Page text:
Advancements in the shipping and delivery industry increased the visibility of goods and packages, providing crucial information during the holiday season. When companies can see their inventory in motion in real-time, they can prepare for hurdles and quickly adjust their delivery strategy to save an order.   

Using visibility solutions, businesses see exactly when their shipment arrives, meaning they can orchestrate the delivery process right from the truck fleet, arriving at the same time and cutting down on wait times. Through parcel visibility, companies also have clear insight into port congestion before shipments arrive and can predict how long shipments may be stuck.   

Armed with this information, shippers avoid late delivery by pursuing alternative methods of shipment. They may decide to reroute shipments to a less congested port. Alternatively, businesses could source goods from a secondary or tertiary location to fulfill the order. Companies may choose to shift the shipment method to air instead of rail to speed up transport. In more extreme cases, businesses may choose to purchase inventory from a competitor to save the order. Some of these options come with additional costs, but during the gifting season, getting the product in the hands of the customer remains most important. 

Avoiding late delivery is important, as it could ruin the customer experience, impacting brand loyalty and revenue long-term. 

Customer communication will be key in delivery  

As we enter an e-commerce reliant age, brands must focus on creating a world-class customer experience, recreating the excitement people get walking out of a store with a new purchase. A key part of the experience comes from customer empowerment: understanding exactly when their order is going to arrive and having control of the delivery process. This holiday season, during the delivery rush, the brands sharing detailed, in-the-moment delivery updates with customers will stand out. This builds excitement about the product’s arrival while securing repeat customers.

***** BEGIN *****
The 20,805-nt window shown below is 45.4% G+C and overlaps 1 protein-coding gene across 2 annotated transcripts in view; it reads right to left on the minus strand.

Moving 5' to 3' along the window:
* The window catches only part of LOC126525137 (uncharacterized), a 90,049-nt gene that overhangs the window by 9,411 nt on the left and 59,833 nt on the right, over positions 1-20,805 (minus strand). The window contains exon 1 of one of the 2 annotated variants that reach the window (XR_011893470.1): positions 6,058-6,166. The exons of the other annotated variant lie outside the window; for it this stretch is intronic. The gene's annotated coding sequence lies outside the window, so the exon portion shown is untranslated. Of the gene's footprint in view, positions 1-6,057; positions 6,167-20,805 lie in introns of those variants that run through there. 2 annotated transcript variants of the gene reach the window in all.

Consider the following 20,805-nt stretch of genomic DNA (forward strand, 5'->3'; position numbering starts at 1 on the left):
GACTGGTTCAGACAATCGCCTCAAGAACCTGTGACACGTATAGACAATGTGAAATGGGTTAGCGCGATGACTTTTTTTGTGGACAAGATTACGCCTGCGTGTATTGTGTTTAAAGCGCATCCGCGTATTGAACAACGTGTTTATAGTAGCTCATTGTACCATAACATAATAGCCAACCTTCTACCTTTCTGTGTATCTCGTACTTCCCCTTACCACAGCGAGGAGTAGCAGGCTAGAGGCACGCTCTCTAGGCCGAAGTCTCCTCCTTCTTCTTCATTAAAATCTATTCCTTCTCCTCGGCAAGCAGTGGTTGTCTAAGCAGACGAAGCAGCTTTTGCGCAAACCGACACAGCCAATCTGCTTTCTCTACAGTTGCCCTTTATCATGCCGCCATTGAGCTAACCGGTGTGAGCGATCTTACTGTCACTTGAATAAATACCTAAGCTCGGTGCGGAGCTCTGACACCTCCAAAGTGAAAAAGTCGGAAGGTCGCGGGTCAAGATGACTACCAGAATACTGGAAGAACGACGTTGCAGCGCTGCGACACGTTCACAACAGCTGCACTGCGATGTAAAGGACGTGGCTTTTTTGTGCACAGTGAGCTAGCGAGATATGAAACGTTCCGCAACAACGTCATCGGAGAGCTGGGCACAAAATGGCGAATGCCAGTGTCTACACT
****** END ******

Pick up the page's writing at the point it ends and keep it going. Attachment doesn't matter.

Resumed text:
When a product is slated to arrive late, communication becomes even more essential. Brand notifications are an opportunity to tell the customer they’re working hard to get their orders delivered and how much the company values them – reducing angry customers and continuing to build the reputation.

Adventurous e-commerce customers will emerge

This holiday season, expect e-commerce consumers to step outside the box, purchasing from retailers other than the big box stores. The pandemic increased the public’s comfort with e-commerce, which grew by more than 30% in the United States in 2020. Those who went to stores for most purchases and were once hesitant to shop online grew familiar with e-commerce platforms, now heavily relying on e-commerce sites.

This opened opportunities for companies that maintained a smaller e-commerce presence prior to the pandemic. When holiday shopping in 2021, more people will be willing to purchase from sites other than the mega-retailers, spreading out the demand and alleviating supply chain pressures.  

Challenge and opportunity

This holiday delivery season may be the most challenging retailers and businesses throughout the supply chain have experienced in decades. With these challenges comes the opportunity to stand out, to adapt to connect with customers and to use intelligent tools to empower decision-making.